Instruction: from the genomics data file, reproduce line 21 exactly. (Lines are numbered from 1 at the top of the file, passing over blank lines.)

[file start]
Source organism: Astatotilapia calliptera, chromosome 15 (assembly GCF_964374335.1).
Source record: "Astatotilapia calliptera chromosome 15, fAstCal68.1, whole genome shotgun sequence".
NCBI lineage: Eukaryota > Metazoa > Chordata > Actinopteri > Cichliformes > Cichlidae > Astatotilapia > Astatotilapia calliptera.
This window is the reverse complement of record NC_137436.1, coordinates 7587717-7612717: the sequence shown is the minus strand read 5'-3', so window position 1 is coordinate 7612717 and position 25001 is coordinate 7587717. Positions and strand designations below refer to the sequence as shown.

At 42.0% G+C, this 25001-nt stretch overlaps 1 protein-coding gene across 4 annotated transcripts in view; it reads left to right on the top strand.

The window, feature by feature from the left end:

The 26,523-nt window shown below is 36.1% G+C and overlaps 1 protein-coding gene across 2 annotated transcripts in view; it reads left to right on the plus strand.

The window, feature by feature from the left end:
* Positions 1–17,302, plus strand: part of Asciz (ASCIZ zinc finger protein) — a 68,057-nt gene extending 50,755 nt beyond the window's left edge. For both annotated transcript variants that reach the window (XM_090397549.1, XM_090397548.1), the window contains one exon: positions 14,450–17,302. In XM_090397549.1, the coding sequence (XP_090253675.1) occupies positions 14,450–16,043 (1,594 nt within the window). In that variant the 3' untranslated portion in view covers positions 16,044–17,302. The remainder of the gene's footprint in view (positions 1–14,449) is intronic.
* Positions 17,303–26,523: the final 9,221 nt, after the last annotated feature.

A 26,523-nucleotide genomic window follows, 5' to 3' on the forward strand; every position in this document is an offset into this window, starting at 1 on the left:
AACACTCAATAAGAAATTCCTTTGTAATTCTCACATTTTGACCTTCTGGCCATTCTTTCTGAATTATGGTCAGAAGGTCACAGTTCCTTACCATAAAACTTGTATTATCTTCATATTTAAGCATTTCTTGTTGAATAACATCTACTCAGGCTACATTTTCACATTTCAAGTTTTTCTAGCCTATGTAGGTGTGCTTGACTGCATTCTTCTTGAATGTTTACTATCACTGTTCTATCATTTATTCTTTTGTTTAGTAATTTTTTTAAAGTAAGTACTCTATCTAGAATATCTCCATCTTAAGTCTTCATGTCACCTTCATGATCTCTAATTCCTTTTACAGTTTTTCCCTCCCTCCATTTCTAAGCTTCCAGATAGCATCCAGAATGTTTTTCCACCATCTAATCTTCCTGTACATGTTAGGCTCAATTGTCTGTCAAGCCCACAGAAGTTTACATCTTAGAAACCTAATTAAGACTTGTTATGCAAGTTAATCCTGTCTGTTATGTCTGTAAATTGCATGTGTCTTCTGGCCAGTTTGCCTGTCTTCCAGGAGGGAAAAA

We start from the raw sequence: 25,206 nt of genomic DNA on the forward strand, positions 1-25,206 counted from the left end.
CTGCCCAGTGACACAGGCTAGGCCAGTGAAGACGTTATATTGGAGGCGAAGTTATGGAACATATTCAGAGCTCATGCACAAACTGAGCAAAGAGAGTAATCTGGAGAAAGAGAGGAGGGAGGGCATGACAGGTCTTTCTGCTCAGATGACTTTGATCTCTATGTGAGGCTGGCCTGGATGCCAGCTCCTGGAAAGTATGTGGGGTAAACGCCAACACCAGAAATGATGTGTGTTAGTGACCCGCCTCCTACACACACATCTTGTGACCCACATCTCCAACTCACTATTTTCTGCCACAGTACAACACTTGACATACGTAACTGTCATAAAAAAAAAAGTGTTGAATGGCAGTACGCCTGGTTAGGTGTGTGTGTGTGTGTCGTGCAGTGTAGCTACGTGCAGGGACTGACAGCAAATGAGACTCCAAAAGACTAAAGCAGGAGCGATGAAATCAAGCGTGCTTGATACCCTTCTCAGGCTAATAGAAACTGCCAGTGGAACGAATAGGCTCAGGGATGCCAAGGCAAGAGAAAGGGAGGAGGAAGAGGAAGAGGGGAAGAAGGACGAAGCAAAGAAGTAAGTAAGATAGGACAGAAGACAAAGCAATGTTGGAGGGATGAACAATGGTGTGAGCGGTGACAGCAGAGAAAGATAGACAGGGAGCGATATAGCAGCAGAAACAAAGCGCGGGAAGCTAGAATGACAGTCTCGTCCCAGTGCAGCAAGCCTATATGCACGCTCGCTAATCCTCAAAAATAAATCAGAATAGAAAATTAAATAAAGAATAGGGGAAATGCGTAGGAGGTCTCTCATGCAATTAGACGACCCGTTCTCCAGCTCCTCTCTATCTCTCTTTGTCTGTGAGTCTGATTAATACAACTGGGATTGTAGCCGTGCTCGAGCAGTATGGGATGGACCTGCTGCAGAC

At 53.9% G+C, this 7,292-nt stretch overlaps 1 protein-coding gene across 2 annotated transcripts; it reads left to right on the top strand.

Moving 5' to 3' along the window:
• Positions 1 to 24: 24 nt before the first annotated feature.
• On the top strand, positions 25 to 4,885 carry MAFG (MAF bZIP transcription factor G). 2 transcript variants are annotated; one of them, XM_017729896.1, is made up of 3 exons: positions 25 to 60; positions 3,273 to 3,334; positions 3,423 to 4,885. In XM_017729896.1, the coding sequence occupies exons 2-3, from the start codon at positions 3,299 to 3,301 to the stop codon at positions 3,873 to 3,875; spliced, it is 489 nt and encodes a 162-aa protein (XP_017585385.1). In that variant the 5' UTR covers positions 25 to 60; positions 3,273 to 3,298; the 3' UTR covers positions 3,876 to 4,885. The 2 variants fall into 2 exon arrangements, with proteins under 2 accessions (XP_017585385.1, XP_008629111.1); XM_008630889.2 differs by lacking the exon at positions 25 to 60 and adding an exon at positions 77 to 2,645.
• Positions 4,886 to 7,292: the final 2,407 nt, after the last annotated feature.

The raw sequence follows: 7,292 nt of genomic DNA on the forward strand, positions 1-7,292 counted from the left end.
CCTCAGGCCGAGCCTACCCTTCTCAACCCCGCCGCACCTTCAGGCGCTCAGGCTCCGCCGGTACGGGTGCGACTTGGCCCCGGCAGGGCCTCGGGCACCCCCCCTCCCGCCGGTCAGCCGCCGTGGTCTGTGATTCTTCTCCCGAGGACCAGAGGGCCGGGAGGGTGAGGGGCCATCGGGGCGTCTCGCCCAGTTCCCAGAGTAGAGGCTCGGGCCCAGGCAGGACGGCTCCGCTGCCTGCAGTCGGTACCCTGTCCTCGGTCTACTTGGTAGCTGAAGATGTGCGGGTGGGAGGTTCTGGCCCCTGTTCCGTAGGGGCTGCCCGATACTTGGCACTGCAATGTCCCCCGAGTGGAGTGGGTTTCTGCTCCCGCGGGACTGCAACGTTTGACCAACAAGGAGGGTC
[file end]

CCTCAGGCCGAGCCTACCCTTCTCAACCCCGCCGCACCTTCAGGCGCTCAGGCTCCGCCGGTACGGGTGCGACTTGGCCCCGGCAGGGCCTCGGGCACCCCCCCTCCCGCCGGTCAGCCGCCGTGGTCTGTGATTCTTCTCCCGAGGACCAGAGGGCCGGGAGGGTGAGGGGCCATCGGGGCGTCTCGCCCAGTTCCCAGAGTAGAGGCTCGGGCCCAGGCAGGACGGCTCCGCTGCCTGCAGTCGGTACCCTGTCCTCGGTCTACTTGGTAGCTGAAGATGTGCGGGTGGGAGGTTCTGGCCCCTGTTCCGTAGGGGCTGCCCGATACTTGGCACTGCAATGTCCCCCGAGTGGAGTGGGTTTCTGCTCCCGCGGGACTGCAACGTTTGACCAACAAGGAGGGTC